Keys not trusted

Fri May 9 13:27:02 2003

Hash: SHA1

On Tuesday 06 May 2003 04:03 am, Wolfgang Bornath wrote:
> Being fairly new in this I joined this list and received some
> messages by people who signed their messages. I always imported the
> keys (using the gpg option --auto-key-retrieve) and kmail tells me
> "Message is signed by XY (blahblub) (Key-ID: 0x12345678).
> Signature is valid but the key is not trusted."
> When I want to send a private mail to somebody like that and I want
> to encrypt the text I see the list of my pubring but all imported
> keys are marked red and I cannot encrypt.

You're certainly not the only person with this problem. I know at
least some of the Kmail developers read this list, so may be it would
be useful to start a discussion on the matter. I think Kmail, and
mail agents in general, need some way of sending e-mail to unknown
parties.  Just because I don't know someone's real identity, doesn't
mean that I don't want to send them mail.  And it certainly doesn't 
mean that I want to add all these letters to a TIA (Total Information
Awareness) database, or in general share these letters with every
Eve, Carnivore, and archiving SMTP server between our two computers.

One way to pick the best key for such e-mail only acquaintances would
be for people within various communities to all use a single robot
authentication authority (for example:  Some members of this list, such as
GnuPG developer David Shaw, consider this to be a bad idea.  Shaw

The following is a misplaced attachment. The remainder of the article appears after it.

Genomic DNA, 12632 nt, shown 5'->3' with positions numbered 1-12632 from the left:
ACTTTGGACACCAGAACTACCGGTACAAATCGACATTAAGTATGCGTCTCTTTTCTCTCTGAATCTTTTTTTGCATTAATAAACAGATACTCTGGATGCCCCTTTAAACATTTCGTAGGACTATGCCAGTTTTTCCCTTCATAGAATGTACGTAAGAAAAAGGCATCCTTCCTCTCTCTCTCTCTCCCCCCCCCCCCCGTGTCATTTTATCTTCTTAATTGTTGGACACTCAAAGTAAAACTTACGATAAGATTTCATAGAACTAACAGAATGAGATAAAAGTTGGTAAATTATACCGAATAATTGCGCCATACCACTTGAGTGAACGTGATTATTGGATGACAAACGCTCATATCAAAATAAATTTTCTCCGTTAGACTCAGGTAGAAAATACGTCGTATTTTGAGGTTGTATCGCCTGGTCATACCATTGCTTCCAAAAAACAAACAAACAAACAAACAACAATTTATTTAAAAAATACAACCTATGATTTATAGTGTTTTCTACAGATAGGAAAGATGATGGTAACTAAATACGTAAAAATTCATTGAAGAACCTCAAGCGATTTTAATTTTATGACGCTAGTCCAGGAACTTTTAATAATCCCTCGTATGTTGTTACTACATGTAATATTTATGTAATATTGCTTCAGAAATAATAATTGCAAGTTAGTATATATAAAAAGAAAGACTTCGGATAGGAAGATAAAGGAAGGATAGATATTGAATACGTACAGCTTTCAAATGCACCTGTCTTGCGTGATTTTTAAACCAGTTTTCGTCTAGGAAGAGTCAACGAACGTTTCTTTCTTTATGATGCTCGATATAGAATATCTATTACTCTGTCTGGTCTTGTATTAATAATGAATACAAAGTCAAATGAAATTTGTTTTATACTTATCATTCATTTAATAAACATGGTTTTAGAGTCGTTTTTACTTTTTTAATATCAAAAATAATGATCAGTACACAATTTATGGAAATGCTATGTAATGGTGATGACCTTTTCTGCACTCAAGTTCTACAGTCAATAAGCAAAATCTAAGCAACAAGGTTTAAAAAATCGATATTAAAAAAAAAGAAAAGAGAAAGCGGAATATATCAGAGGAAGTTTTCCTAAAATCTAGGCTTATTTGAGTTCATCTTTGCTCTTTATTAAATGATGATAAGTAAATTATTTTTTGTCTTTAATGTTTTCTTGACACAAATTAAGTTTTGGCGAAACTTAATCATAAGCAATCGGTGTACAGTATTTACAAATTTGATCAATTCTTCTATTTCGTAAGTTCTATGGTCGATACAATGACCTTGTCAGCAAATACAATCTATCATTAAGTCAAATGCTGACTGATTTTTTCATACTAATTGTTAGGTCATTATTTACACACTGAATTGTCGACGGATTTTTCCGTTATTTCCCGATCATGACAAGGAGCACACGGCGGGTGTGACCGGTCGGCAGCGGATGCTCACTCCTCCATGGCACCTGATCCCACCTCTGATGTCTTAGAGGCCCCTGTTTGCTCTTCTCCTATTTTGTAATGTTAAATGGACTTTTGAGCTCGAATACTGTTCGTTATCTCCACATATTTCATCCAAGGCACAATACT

proposes that when no trust path to an e-mail exists, the mail client
should encrypt to all available keys for the given e-mail address
(warning the user appropriately). Then when/if the party you sent to
replies, you can set the definitive key based on the key they use in
their reply.  (For this to be accessible to non-crypto zealots, the
mail agent would also need some way of locally signing a key based on
the signature of a received mail.)

I can think of a couple other ideas that would involve caching
previously seen address/fingerprint pairs.  Maybe with an SSH like
feature that warns when an address/fingerprint doesn't match the
address/fingerprint previously seen.  (All my ideas have minor
problems, so I'll wait and see what other people have to say first.)

Do the developers of Kmail, Sylpheed, and/or Enigmail have a vision of
how the mail agent of the future can increase the use of PGP for
casual Internet communications without making major compromises on
the security of more serious communications with known entities?

 - Yenot
Version: GnuPG v1.2.2 (GNU/Linux)